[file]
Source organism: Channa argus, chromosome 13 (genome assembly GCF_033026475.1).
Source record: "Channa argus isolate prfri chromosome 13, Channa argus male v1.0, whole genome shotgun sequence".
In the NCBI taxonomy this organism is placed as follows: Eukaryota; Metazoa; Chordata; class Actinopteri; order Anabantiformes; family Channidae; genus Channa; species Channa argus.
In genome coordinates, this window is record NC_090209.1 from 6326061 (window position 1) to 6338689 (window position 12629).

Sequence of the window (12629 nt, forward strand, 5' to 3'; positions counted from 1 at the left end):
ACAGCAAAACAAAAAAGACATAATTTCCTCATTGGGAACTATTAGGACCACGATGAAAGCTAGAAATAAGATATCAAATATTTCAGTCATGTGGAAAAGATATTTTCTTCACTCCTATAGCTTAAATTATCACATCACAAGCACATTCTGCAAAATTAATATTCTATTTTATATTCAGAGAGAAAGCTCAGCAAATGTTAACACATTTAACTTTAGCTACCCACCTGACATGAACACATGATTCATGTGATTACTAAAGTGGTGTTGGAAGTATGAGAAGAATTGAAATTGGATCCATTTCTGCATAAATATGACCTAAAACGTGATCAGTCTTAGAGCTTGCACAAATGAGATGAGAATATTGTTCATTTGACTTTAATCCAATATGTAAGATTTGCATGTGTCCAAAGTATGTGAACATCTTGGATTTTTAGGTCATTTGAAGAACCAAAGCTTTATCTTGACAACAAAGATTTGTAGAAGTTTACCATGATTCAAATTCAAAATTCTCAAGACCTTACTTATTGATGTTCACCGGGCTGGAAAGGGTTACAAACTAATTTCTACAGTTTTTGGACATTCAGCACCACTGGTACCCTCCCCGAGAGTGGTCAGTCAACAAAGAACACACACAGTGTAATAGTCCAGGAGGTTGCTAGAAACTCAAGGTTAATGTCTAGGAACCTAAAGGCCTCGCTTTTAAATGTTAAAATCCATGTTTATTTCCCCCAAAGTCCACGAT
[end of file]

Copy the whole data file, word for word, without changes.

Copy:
Source organism: Channa argus, chromosome 13 (genome assembly GCF_033026475.1).
Source record: "Channa argus isolate prfri chromosome 13, Channa argus male v1.0, whole genome shotgun sequence".
In the NCBI taxonomy this organism is placed as follows: Eukaryota; Metazoa; Chordata; class Actinopteri; order Anabantiformes; family Channidae; genus Channa; species Channa argus.
In genome coordinates, this window is record NC_090209.1 from 6326061 (window position 1) to 6338689 (window position 12629).

Sequence of the window (12629 nt, forward strand, 5' to 3'; positions counted from 1 at the left end):
ACAGCAAAACAAAAAAGACATAATTTCCTCATTGGGAACTATTAGGACCACGATGAAAGCTAGAAATAAGATATCAAATATTTCAGTCATGTGGAAAAGATATTTTCTTCACTCCTATAGCTTAAATTATCACATCACAAGCACATTCTGCAAAATTAATATTCTATTTTATATTCAGAGAGAAAGCTCAGCAAATGTTAACACATTTAACTTTAGCTACCCACCTGACATGAACACATGATTCATGTGATTACTAAAGTGGTGTTGGAAGTATGAGAAGAATTGAAATTGGATCCATTTCTGCATAAATATGACCTAAAACGTGATCAGTCTTAGAGCTTGCACAAATGAGATGAGAATATTGTTCATTTGACTTTAATCCAATATGTAAGATTTGCATGTGTCCAAAGTATGTGAACATCTTGGATTTTTAGGTCATTTGAAGAACCAAAGCTTTATCTTGACAACAAAGATTTGTAGAAGTTTACCATGATTCAAATTCAAAATTCTCAAGACCTTACTTATTGATGTTCACCGGGCTGGAAAGGGTTACAAACTAATTTCTACAGTTTTTGGACATTCAGCACCACTGGTACCCTCCCCGAGAGTGGTCAGTCAACAAAGAACACACACAGTGTAATAGTCCAGGAGGTTGCTAGAAACTCAAGGTTAATGTCTAGGAACCTAAAGGCCTCGCTTTTAAATGTTAAAATCCATGTTTATTTCCCCCAAAGTCCACGAT